Vanessa and Duncan created their own kind of artistic language, creating a house in which everything is beautiful, decorative and somehow still functional and charmingly “home made” and personal. In addition to painting each others’ portraits throughout their lives, they each decorated the others’ bedrooms – Duncan rather sweetly painted a cockerel above the window of Vanessa’s bedroom to wake her up each morning, and a bloodhound to keep guard over her while she slept at night. Even more intriguingly, they designed a number of patterns for fabrics, furnishings and carpets, which were woven by Duncan’s mother, Ethel. (Stephen and I decided that Ethel was clearly a pushy Gypsy-esque stage mother who encouraged Duncan to drop his trousers and go hang out with the cool kids. Clearly, it worked. Go, Ethel!). When Clive extended the lease on the house, they built an add-on studio for Vanessa, which lead off her bedroom. (Vanessa and Duncan shared it for a while, but Vanessa eventually headed to the attic to make her own studio, and a proper room of one’s own). There’s also a gorgeous, rambling English country garden, decorated quirkly with Grecian-style statues, and hand-made mosaics, and a vegetable garden.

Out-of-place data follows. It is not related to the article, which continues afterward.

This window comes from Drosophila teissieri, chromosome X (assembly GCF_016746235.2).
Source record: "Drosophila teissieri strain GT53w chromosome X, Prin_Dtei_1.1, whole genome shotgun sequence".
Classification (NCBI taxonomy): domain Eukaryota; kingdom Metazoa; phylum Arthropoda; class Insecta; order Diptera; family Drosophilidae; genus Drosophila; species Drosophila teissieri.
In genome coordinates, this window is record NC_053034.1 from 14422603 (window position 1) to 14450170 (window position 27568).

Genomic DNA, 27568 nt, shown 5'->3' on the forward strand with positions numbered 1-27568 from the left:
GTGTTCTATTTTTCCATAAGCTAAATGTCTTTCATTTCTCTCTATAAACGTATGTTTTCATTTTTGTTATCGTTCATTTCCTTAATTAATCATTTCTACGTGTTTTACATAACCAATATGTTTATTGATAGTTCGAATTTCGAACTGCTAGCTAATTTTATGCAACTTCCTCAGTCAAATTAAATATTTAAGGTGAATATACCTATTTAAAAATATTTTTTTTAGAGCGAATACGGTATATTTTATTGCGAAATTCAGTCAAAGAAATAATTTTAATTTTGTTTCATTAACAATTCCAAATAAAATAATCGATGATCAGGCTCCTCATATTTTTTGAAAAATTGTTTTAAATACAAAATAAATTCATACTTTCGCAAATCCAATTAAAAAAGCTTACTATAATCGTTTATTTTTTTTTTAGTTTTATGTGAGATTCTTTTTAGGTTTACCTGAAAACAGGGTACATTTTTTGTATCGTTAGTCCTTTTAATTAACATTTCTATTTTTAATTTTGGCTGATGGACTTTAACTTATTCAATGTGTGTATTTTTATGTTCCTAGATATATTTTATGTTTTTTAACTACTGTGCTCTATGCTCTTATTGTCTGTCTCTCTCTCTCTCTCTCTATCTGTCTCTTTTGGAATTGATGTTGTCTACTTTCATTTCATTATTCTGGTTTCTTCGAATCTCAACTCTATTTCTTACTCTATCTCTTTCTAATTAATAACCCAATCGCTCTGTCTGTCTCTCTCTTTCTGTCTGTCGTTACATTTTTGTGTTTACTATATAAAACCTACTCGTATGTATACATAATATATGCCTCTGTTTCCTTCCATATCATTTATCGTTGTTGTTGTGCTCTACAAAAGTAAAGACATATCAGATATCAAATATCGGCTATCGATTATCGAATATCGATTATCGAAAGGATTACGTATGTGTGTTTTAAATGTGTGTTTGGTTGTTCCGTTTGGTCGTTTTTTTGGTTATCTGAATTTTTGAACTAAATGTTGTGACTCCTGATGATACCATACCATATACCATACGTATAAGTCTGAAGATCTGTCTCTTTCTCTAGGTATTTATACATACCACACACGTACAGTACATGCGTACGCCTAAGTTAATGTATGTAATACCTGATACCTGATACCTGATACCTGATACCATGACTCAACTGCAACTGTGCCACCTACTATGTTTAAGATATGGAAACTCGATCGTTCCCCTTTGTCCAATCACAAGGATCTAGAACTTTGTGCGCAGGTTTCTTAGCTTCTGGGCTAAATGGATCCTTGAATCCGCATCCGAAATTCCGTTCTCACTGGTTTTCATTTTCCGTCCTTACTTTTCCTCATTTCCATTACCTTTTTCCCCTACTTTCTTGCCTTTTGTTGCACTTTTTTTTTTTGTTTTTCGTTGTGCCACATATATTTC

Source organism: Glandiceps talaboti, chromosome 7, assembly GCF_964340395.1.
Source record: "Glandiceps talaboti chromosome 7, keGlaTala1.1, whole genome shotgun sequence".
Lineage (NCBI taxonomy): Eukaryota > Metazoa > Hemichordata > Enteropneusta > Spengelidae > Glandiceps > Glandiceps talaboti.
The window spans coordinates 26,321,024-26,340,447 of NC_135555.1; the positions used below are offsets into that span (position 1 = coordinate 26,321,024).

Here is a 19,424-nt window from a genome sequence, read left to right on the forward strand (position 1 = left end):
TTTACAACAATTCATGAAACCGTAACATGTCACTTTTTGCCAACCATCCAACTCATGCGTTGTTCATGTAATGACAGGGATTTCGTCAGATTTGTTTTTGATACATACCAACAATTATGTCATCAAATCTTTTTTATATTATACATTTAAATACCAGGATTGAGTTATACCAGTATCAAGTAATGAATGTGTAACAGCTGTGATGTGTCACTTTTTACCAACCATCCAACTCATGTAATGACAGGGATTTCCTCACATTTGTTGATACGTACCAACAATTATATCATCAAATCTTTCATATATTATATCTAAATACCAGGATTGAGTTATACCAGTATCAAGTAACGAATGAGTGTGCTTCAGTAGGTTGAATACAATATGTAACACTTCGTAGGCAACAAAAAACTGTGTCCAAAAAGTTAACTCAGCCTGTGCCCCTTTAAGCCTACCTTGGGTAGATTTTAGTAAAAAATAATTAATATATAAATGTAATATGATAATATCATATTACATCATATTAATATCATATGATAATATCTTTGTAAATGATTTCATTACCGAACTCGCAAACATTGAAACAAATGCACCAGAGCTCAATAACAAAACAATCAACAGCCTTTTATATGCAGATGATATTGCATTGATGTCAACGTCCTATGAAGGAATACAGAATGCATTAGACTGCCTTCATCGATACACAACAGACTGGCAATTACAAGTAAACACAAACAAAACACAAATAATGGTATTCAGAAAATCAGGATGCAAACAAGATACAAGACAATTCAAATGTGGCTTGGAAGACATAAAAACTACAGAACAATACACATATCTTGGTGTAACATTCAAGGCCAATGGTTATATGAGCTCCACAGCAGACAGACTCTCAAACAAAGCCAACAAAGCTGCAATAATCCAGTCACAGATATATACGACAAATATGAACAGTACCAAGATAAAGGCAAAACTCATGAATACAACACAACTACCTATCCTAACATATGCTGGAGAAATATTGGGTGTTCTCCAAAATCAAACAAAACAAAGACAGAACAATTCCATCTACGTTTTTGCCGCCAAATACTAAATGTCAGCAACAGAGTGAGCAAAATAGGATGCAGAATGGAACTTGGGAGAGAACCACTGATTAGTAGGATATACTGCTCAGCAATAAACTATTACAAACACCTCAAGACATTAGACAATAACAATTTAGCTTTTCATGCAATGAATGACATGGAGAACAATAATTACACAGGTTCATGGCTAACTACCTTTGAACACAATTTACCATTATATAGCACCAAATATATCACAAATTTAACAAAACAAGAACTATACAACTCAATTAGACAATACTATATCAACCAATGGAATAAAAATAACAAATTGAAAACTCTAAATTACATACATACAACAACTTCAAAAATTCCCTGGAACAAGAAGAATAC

After Duncan’s death, the house became derelict and was rescued from complete ruin by the Friends of Charleston, and converted into a trust. Following the major revival of interest in the Bloomsbury Group in the 1980s, and the resurgence of interest in Virginia Woolf after The Hours, Charleston is now a regular on the literary pilgrimage map, and a must for would-be bohemians (faux-hemians?) like me who worship at the eccentric charm of the Bloomsbury set.